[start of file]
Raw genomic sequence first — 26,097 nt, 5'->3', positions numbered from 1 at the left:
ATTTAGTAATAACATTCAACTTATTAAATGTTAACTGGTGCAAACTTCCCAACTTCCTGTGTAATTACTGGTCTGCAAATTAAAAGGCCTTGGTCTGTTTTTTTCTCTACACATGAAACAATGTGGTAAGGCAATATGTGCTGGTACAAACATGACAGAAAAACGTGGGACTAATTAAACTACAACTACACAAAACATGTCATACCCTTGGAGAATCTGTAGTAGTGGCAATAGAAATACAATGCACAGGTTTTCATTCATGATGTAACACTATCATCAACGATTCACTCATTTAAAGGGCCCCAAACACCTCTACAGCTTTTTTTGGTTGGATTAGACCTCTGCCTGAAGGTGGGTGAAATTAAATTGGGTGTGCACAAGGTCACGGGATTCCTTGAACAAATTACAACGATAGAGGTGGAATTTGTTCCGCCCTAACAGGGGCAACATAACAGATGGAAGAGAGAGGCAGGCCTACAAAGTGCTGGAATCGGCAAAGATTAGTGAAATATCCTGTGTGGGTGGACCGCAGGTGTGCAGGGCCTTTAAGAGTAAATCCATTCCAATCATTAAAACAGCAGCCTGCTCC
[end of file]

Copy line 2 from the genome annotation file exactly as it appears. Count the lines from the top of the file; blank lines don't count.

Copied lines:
ATTTAGTAATAACATTCAACTTATTAAATGTTAACTGGTGCAAACTTCCCAACTTCCTGTGTAATTACTGGTCTGCAAATTAAAAGGCCTTGGTCTGTTTTTTTCTCTACACATGAAACAATGTGGTAAGGCAATATGTGCTGGTACAAACATGACAGAAAAACGTGGGACTAATTAAACTACAACTACACAAAACATGTCATACCCTTGGAGAATCTGTAGTAGTGGCAATAGAAATACAATGCACAGGTTTTCATTCATGATGTAACACTATCATCAACGATTCACTCATTTAAAGGGCCCCAAACACCTCTACAGCTTTTTTTGGTTGGATTAGACCTCTGCCTGAAGGTGGGTGAAATTAAATTGGGTGTGCACAAGGTCACGGGATTCCTTGAACAAATTACAACGATAGAGGTGGAATTTGTTCCGCCCTAACAGGGGCAACATAACAGATGGAAGAGAGAGGCAGGCCTACAAAGTGCTGGAATCGGCAAAGATTAGTGAAATATCCTGTGTGGGTGGACCGCAGGTGTGCAGGGCCTTTAAGAGTAAATCCATTCCAATCATTAAAACAGCAGCCTGCTCC